What's in a name? Take the name "Aaron" for example. It's a warm, biblical name. It has the connotation of trust and understanding. Perhaps this is because the original Aaron was an epitome of love and caring.

But a name is more than connotation. Kabbalah teaches that a person's name comes from the soul. It is connected with the essence of a person far beyond the conscious. So we can journey into the deeper self through the vehicle of a name.

The Hebrew letters spelling the name Aaron (Alef, Hei, Reish, Nun) also spell out the word for something being visually present (nir'ah). This gives a sense that the deeper nature of the Biblical Aaron had much to do with drawing down sublime spiritual flows to visually benefit humankind. Chassidic master Rabbi Schneur Zalmen of Liadi notes that Aaron was the first Hebrew Kohen (priest). He possessed the power to draw down a degree of compassionate love known as Rav Chessed (abundance of cosmic compassionate love). He is known to have transformed enmity between people into love, and also to confer the aura of love over a group or even the nation. His heirs, the Kohanim, inherited this trait and continue this process to the present day. (Interestingly, genetic studies have revealed that Kohanim have a unique genetic marker that identifies them as a distinct historical grouping).

Not only do they have this capacity to draw on cosmic love and shower it on others, but also the spiritual flow is characterized by velocity and speed. Like a mighty river whose fast-flowing waters carry away anything in their path — hurt, envy, hate, or misunderstanding. The Rav Chessed power of Aaron not only reconciled warring parties but did so with amazing speed and velocity. Do you sometimes feel transformed by simply being in the presence of someone? Aaron had that affect on people, but even more so. His was a clear example of non-local phenomena!

A further example of this took place during the archetypal dispute for leadership — Korach's challenge of Moses and Aaron. The spiritual test came in the strange form of a competition: which disputant could make an almond branch bloom. Aaron did so with amazing speed. In fact the Hebrew word for "almond" — shaked — literally means "speed" as well, it being the fastest growing of the all fruits. It was a particularly good receptor of Aaron's spiritual powers.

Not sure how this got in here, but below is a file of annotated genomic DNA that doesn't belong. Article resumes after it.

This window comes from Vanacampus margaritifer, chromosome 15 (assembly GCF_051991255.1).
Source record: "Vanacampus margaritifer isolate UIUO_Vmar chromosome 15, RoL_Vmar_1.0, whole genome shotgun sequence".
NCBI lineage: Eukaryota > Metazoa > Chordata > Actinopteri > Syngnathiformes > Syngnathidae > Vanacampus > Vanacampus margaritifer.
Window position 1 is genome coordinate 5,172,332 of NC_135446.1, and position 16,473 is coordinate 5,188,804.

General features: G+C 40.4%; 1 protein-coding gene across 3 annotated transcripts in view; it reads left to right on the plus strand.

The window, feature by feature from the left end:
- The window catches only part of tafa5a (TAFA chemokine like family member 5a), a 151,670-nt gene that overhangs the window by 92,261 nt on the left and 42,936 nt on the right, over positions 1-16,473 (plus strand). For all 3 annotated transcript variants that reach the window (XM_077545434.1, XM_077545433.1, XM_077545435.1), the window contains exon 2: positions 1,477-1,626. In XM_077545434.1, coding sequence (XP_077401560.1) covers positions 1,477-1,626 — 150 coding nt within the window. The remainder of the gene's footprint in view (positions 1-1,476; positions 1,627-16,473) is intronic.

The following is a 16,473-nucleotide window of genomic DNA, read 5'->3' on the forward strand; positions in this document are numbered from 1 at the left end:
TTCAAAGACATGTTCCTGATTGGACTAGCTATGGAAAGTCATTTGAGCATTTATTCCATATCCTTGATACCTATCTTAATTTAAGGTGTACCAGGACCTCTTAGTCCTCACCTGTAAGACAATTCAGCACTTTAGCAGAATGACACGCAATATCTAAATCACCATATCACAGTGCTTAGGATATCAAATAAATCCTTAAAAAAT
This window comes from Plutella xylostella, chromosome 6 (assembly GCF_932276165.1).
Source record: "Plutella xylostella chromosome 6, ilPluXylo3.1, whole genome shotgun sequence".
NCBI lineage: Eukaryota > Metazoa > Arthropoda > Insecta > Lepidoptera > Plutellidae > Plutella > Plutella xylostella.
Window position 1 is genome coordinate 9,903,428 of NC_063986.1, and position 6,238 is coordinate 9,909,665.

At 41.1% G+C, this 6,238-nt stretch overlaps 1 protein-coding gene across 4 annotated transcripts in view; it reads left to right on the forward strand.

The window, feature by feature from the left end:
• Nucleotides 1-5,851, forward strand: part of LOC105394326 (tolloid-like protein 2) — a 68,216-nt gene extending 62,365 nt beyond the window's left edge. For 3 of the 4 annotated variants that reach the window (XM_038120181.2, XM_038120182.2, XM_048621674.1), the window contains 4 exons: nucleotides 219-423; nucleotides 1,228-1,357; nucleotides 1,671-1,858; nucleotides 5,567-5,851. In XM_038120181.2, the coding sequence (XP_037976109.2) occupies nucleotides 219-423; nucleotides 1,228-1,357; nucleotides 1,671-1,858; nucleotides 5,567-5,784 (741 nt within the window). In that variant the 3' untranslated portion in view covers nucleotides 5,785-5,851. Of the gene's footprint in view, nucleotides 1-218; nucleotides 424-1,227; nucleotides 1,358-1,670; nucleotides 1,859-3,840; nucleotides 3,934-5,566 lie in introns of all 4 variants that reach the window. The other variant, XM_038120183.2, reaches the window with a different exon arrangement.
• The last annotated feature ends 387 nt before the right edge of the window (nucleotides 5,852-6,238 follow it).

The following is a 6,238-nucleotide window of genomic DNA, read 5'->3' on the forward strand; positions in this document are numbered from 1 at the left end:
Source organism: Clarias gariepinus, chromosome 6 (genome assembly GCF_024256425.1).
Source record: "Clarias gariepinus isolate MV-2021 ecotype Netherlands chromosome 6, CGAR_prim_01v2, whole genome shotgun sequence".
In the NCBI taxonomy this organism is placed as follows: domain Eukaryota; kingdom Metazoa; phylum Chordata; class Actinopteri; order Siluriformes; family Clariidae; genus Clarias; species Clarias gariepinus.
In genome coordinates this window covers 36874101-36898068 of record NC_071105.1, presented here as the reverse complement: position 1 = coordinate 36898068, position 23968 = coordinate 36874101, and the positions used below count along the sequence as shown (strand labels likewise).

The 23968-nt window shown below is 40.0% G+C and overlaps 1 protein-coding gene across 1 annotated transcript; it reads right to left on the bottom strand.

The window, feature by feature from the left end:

Although most of us do not possess Aaron's amazing powers of Rav Chessed, we do have an innate power of loving kindness known as Chessed Olam (worldly compassionate love). In other words, every one of us has the power to reconcile people with differences, to resolve disputants in conflict, to foster love where its lack is apparent. This capacity derives from our inner soul, but it needs to be aroused. When it flows strongly and with velocity, it can carry away with it any ill feelings, enmities, jealousies, and vengeance. A Kohen can do so with great force. But we all possess the power to draw it down to the earthly plane.

Remember, you are much more powerful than you think. You are created in the image of the Cosmos and possess its powers as well. Use your powers to resolve the disputes around you, as well as disputes within the self. You have the power. Use it wisely.

MASTERY: Focus on your capacity to love. How do you do that? It is not like focusing on a navel or a flame. It requires you to focus on your flow of empathy and compassion and then to direct it to someone. There are two inherent problems related to such focusing. The first is to summons empathy. The second is to focus appropriately. Propriety means a feeling that doesn't exploit the other, actively or passively. The more difficult test is to arouse empathy. The meditation exercise below may assist.

MEDITATION: Bring to mind someone you may harbour a grudge against, distrust, or just have a bad feeling towards. Revisit the circumstances that may have brought this about. Introduce a new element: what must have been the shortcoming that caused that person to hurt you or be insensitive to you. Picture that shortcoming as a wound with a trickle of blood flowing out. That person's behaviour/words were the result of a wound - an emotional wound. You may not know how that wound was inflicted - even possibly self-inflicted. Just be aware: when a person hurts you, they are hurting. Heal them with love, empathy, and compassion. Visualise these three being bandages that you strap over the other's wound.

Follow-up resources: audio tapes Transforming Anger and Love/Hate Relationships, by Laibl Wolf, both available at Rabbi Wolf's Website (see link below)